How Seniors Can Mitigate Rising Healthcare Costs

by Sean Finucane on November 5, 2019 · 0 comments

Senior citizens are now the fastest-growing population in the U.S., with older people representing one in five residents nationwide by 2030. Thanks in large part to advancements in the medical field, we’re living a lot longer — but improved healthcare is actually a double-edged sword. We might enjoy an increased lifespan thanks to medical treatments, but being able to afford those treatments in retirement presents a huge challenge for seniors.

In fact, one estimate released by Fidelity Investments suggests that a couple who retired in 2017 should expect to spend at least $275,000 on healthcare costs alone throughout their retirement. That’s a staggering figure for those living on a fixed income. And with some prescription drug care costs predicted to rise by hundreds of dollars in the next year, it’s no wonder that many seniors (and soon-to-be seniors) are highly concerned with how they’ll even afford to live.

Although it’s clear that the U.S. healthcare system is a mess — and one that isn’t likely to be cleaned up any time soon — there are steps seniors can take to curb their medical costs and save money overall.

Know Your Policy

More than 10,000 people reach the retirement age of 65 in the U.S. each day. That translates to thousands of people becoming eligible for Medicare coverage on a daily basis. However, navigating the policy selection process can be confusing. You’ll want to give yourself ample time to read and understand the benefits of each policy — and know what is and isn’t covered — before signing up or before switching your coverage. Talking to a Medicare agent to discuss potential changes that might reduce out-of-pocket costs can be highly beneficial, especially since the enrollment period is now open and lasts until December 7. You might also qualify for Medicare savings programs that can cover medical insurance, hospital insurance, copayments, deductibles, or coinsurance. Refrain from making assumptions about your policy so you can avoid out-of-pocket expenses and ensure the payments you’re responsible for are the best option for you.

Review Your Medications

The global pharma market is expected to reach $1.12 trillion in 2022, but that doesn’t mean paying an arm and a leg for prescription drugs is inevitable. It’s a good idea to carefully review your medications to find hidden savings. You might be able to talk to your doctor about adjusting your dosage or switching to a form of medication that’s covered by your policy (or at least costs less out-of-pocket). Generic versions typically cost less, as switching to generic prescriptions saved seniors $92 billion in 2014. Keep in mind that even changing your pharmacy can help you save money, as the same prescription might come with drastically different costs depending on where you have it filled. Be sure to check costs at both chain pharmacies and independently owned drug stores to ensure you’re getting the best deal possible. And if you take over-the-counter medications on a somewhat regular basis, go for generic or clip some coupons that can allow you to save.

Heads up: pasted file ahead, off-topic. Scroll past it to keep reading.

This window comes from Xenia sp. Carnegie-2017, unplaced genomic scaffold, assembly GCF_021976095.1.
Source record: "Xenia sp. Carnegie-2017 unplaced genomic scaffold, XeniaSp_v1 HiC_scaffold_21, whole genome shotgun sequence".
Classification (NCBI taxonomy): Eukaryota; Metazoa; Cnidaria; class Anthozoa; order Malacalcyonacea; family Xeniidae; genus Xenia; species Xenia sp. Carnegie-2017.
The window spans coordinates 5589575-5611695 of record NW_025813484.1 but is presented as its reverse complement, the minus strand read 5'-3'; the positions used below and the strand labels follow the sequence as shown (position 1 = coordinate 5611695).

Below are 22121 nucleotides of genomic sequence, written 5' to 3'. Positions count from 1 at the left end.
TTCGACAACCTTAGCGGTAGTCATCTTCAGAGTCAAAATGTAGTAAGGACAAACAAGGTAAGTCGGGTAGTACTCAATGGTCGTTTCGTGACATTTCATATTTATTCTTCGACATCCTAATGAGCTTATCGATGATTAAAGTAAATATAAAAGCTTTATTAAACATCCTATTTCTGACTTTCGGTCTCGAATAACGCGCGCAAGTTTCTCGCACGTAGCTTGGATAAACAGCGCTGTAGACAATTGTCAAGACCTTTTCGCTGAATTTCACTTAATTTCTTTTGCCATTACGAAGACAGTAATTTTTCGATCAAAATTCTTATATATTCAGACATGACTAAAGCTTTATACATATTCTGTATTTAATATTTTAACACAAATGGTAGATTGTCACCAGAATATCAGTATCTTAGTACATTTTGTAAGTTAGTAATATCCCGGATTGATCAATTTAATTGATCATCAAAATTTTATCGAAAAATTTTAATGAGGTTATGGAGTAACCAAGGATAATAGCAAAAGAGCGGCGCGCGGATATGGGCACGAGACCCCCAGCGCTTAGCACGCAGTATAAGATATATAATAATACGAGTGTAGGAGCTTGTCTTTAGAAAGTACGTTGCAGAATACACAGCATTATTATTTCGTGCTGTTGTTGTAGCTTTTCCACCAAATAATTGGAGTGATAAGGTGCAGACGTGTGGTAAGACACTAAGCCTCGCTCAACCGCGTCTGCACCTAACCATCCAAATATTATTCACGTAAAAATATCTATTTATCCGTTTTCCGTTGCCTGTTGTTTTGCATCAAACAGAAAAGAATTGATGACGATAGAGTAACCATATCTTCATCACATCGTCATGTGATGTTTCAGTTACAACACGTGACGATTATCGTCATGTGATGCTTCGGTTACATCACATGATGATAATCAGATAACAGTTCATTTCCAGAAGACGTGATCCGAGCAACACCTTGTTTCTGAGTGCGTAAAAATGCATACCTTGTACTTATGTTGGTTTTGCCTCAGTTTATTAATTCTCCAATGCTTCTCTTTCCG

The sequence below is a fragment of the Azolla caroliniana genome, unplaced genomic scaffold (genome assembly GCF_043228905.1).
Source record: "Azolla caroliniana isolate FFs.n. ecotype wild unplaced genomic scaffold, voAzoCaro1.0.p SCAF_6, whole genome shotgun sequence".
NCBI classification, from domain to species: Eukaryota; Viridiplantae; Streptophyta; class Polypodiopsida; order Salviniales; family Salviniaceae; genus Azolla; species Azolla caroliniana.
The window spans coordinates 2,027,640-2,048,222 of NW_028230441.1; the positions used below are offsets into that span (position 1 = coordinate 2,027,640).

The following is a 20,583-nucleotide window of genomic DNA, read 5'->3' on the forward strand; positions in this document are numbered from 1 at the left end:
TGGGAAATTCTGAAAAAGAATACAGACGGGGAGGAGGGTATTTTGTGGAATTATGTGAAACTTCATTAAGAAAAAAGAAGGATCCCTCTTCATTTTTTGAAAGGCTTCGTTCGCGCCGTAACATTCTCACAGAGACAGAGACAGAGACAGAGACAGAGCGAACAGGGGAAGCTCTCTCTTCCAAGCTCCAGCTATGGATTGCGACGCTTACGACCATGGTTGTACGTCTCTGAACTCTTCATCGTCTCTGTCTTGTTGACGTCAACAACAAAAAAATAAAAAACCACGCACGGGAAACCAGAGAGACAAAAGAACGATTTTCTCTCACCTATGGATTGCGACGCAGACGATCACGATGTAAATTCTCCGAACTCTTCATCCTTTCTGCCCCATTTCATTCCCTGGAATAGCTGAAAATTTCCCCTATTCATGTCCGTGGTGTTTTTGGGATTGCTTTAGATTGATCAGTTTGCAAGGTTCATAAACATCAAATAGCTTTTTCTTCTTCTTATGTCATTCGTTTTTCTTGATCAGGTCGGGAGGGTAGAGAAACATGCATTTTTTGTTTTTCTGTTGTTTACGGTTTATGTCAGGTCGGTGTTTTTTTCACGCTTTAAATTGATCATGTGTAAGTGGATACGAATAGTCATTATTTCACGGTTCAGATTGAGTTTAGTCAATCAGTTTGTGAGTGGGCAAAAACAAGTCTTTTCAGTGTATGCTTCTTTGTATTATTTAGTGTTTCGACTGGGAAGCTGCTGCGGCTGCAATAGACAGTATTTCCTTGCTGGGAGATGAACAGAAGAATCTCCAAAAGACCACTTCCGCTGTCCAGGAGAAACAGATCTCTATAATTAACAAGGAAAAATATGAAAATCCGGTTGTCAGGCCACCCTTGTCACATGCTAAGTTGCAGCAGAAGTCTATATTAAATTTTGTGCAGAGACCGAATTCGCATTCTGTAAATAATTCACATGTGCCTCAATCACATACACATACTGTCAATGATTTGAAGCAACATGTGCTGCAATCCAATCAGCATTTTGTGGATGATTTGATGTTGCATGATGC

Look Into Toothy Alternatives

Although orthodontic treatment typically begins when patients are between the ages of eight and 14, oral care should be a lifelong process. It’s particularly important for seniors to receive necessary dental treatments and regular checkups — but because Medicare doesn’t usually cover these expenses, many seniors may not be able to afford it. Roughly 100 million Americans every year fail to visit the dentist, but the consequences of skipping out can mean major shifts in your overall health. There are some ways to save on dental treatments, however. Visiting a dental school could reduce your bill by up to 50%, in some cases, while allowing you to receive the care you need. Dental savings plans can also be helpful, as they might allow you to get a 10% to 60% discount on oral care. Local health departments or United Way chapters may also be able to find reduced-cost dental services for you, while some organizations may host special events to ensure affordable dental care for seniors. Don’t assume that dental care is out of reach; by keeping an eye out for savings and getting a little creative, you’ll likely be able to afford services that can improve your health.

Take Preventative Steps

In the end, one of the best ways to keep healthcare costs low is to prioritize your health even before you retire (and during retirement, as well). Getting a free annual flu shot, focusing on proper fitness and nutrition, and taking advantage of preventative care coverage can reduce the risk of needing to pay more for other treatments and procedures later on. Keep in mind that adults aged 65 and older who haven’t had an eye exam in three years or more may be eligible for a free eye exam and up to a year of eye care services at no cost, despite the fact that Medicare doesn’t usually cover vision care. Whatever you can do to improve your health as soon as possible — whether it be losing weight, quitting your smoking habit, or improving physical strength and balance to prevent falls — you’ll want to invest in yourself. By doing so, you can ultimately save money (and peace of mind) in the long run.

Most seniors know all too well the importance of saving money. But when it comes to healthcare, keeping costs low may seem impossible. By planning ahead and making better use of the resources available to you, you may be able to mitigate these expenses and make your quality of life that much better.

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